Valid inflation accounting, i.e., the use of an accounting model to automatically stop the erosion of real value in all non–monetary items (variable and constant items) in all entities that at least break even in real value during hyperinflation – ceteris paribus, is only possible with financial capital maintenance in units of constant purchasing power in terms of a daily non–monetary index or relatively stable daily hard currency parallel rate (not the monthly published CPI) to the valuation of (not the ‘restatement of’ period–end Historical Cost or Current Cost financial statements) all non–monetary items during hyperinflation.



This can be stated differently as follows: Only inflation accounting based on daily indexing of all non–monetary items in terms of a daily index or daily parallel rate automatically maintains the real value of all non–monetary items in all entities that at least break even in real value during hyperinflation – ceteris paribus; i.e., maintains the real or non–monetary economy stable during hyperinflation in the monetary unit.



The best example of successful inflation accounting was the use in Brazil of a daily government–supplied non–monetary index to index all non–monetary items daily during the 30 years of very high and hyperinflation in that country from 1964 to 1994.



The IFRS response to the erosion of real value in non–monetary items caused by the implementation of the HCA model, i.e., the implementation of the stable measuring unit assumption, during hyperinflation is IAS 29. IAS 29 requires entities operating in hyperinflationary economies, not to value or measure all non–monetary items in terms of a daily non–monetary index or a daily parallel rate, but to simply restate Historical Cost or Current Cost period–end financial statements in terms of the period–end monthly published CPI.



‘The financial statements of an entity whose functional currency is the currency of a hyperinflationary economy, whether they are based on a historical cost approach or a current cost approach, shall be stated in terms of the measuring unit current at the end of the reporting period.’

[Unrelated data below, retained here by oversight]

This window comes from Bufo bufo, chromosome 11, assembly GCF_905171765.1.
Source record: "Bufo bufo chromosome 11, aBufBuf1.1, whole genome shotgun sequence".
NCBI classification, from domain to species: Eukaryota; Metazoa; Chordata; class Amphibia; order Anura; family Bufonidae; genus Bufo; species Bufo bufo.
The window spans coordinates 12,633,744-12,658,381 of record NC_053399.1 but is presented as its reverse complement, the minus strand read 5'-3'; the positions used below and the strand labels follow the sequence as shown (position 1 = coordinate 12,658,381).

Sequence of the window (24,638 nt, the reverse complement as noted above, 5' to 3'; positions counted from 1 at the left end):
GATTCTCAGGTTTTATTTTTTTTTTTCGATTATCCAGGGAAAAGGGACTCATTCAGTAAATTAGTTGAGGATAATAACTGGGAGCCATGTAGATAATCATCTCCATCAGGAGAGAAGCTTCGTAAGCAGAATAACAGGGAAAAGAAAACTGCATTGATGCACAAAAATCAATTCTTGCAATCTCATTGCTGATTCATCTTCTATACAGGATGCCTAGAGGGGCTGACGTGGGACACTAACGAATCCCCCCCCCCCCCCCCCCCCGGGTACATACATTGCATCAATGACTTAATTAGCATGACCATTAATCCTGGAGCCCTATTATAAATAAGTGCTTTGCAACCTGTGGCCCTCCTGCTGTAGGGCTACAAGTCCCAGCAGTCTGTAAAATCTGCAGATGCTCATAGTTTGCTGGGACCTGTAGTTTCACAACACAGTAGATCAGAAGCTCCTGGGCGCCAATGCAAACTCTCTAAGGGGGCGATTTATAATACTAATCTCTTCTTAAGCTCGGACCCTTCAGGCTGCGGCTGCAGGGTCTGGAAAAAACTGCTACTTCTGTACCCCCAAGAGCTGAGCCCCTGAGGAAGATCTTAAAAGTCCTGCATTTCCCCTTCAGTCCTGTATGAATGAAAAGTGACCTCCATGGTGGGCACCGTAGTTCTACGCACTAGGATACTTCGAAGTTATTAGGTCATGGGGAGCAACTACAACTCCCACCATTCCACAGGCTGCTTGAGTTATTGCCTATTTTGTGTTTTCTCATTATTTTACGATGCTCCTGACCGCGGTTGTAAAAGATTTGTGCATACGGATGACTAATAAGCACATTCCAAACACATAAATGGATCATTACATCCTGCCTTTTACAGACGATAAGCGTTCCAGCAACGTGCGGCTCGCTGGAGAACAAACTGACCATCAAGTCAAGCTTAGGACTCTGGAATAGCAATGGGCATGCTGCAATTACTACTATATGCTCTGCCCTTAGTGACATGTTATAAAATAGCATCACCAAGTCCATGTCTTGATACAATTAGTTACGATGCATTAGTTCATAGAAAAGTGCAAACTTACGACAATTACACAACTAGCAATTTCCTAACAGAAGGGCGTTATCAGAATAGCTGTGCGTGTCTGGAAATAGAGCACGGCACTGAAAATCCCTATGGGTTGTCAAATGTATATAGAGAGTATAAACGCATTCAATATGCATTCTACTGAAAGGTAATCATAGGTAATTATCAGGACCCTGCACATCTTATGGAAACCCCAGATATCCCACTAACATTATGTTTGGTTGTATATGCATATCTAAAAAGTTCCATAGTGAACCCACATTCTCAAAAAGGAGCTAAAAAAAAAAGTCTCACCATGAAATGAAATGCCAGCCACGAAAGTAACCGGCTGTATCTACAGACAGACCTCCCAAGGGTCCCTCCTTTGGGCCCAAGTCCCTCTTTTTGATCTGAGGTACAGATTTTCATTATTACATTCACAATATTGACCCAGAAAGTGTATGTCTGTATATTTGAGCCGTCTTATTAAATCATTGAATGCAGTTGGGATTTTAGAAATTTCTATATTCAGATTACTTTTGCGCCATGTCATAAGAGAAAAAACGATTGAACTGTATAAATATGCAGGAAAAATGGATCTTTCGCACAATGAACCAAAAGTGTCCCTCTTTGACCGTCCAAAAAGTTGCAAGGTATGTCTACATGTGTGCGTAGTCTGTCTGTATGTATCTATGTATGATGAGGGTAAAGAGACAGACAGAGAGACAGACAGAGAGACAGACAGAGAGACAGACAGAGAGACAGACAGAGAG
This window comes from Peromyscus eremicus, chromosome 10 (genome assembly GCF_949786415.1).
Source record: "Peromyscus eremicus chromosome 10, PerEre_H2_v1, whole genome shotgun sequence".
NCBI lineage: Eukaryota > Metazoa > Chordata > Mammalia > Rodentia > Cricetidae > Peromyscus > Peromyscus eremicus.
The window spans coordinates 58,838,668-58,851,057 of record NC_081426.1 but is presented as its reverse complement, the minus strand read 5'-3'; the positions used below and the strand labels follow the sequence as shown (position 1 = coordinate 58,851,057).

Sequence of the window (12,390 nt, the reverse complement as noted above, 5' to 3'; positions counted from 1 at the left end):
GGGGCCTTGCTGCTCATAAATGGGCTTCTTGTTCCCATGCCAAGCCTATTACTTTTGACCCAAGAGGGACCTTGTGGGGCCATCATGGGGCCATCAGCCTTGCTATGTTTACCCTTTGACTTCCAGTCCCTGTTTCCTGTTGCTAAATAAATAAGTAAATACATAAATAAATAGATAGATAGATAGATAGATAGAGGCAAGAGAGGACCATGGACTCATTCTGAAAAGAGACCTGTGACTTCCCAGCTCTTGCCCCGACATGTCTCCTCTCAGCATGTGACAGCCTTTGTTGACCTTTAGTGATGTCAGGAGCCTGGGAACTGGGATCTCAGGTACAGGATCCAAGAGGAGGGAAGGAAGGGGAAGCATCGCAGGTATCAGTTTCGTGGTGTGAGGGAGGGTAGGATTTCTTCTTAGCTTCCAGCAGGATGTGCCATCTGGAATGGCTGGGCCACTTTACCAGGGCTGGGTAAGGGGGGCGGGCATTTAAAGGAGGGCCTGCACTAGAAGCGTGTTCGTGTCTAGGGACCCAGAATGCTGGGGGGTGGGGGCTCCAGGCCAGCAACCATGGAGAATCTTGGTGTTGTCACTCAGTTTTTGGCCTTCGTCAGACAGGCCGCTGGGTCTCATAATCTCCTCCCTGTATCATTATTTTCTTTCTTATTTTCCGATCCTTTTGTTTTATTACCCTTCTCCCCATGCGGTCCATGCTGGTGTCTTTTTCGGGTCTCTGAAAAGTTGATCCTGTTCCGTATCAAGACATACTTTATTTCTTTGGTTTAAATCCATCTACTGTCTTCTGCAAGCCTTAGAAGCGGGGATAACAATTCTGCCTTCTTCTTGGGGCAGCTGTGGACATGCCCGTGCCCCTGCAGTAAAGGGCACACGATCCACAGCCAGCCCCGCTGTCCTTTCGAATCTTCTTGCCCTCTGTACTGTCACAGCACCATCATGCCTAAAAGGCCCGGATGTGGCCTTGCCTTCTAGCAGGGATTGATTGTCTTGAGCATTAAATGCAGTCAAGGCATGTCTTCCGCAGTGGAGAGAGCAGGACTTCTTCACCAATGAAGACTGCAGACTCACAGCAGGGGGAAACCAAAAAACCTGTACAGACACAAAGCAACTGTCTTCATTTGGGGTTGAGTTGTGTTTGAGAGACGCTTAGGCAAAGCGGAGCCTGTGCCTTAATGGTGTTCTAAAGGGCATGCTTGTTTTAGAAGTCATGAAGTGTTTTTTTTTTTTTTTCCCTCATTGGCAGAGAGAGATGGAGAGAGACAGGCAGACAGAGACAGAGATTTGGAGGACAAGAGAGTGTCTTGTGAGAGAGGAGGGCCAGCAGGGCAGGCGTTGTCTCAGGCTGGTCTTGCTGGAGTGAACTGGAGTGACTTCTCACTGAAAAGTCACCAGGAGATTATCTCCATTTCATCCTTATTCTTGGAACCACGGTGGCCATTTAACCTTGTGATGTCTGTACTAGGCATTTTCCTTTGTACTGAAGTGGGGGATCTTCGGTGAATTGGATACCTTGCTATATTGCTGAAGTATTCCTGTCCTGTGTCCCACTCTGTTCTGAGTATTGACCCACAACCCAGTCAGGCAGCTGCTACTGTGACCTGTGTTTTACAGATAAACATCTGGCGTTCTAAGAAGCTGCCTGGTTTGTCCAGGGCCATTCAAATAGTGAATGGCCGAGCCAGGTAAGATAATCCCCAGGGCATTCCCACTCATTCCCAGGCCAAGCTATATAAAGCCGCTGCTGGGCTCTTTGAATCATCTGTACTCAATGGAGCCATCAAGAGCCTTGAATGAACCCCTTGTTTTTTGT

(IAS 29, Par. 8)



PricewaterhouseCoopers state the following regarding the use of the HCA model during hyperinflation:

‘Inflation–adjusted financial statements are an extension to, not a departure from, historic cost accounting.’

(PricewaterhouseCoopers, 2006: 5)



The best example of the failure of the implementation of IAS 29 to have any effect at all on a hyperinflationary economy was its application, as required by the IASB, by listed companies on the Zimbabwean Stock Exchange during hyperinflation. The Zimbabwean real or non–monetary economy imploded in tandem with Zimbabwe´s monetary unit and monetary economy despite the implementation of IAS 29. The IASB actually officially admitted that it was impossible to implement IAS 29 during severe hyperinflation in Zimbabwe.



However, a daily relatively stable parallel rate was available till the last day of hyperinflation in Zimbabwe, which officially ended on 20 November 2008, when Gideon Gono, the governor of the Reserve Bank of Zimbabwe issued regulations that closed down the ZSE which stopped the daily Old Mutual Implied Rate (OMIR) being available in Zimbabwe. The (normally unofficial) parallel rate – usually the US Dollar parallel rate – is an excellent, not a perfect, substitute for a daily non–monetary index in a hyperinflationary economy. The US Dollar parallel rate was available 24/7, 365 days a year during Zimbabwe´s hyperinflation. Right at the end, during severe hyperinflation when the CPI was not being published any more and it was impossible to implement IAS 29, the OMIR was still available on a daily basis.



IAS 29 is fundamentally flawed by simply requiring the restatement of HC or CC period–end financial statements in terms of the period–end CPI instead of daily valuation / measurement of all non–monetary items in terms of a daily Brazilian–style Unidade Real de Valor index or parallel rate.


A number of entities are requesting a fundamental review of IAS 29 (2011). See  IFRS ´X’ Capital Maintenance in Units of Constant Purchasing Power.




Nicolaas Smith

Copyright (c) 2005-2012 Nicolaas J Smith. All rights reserved. No reproduction without permission.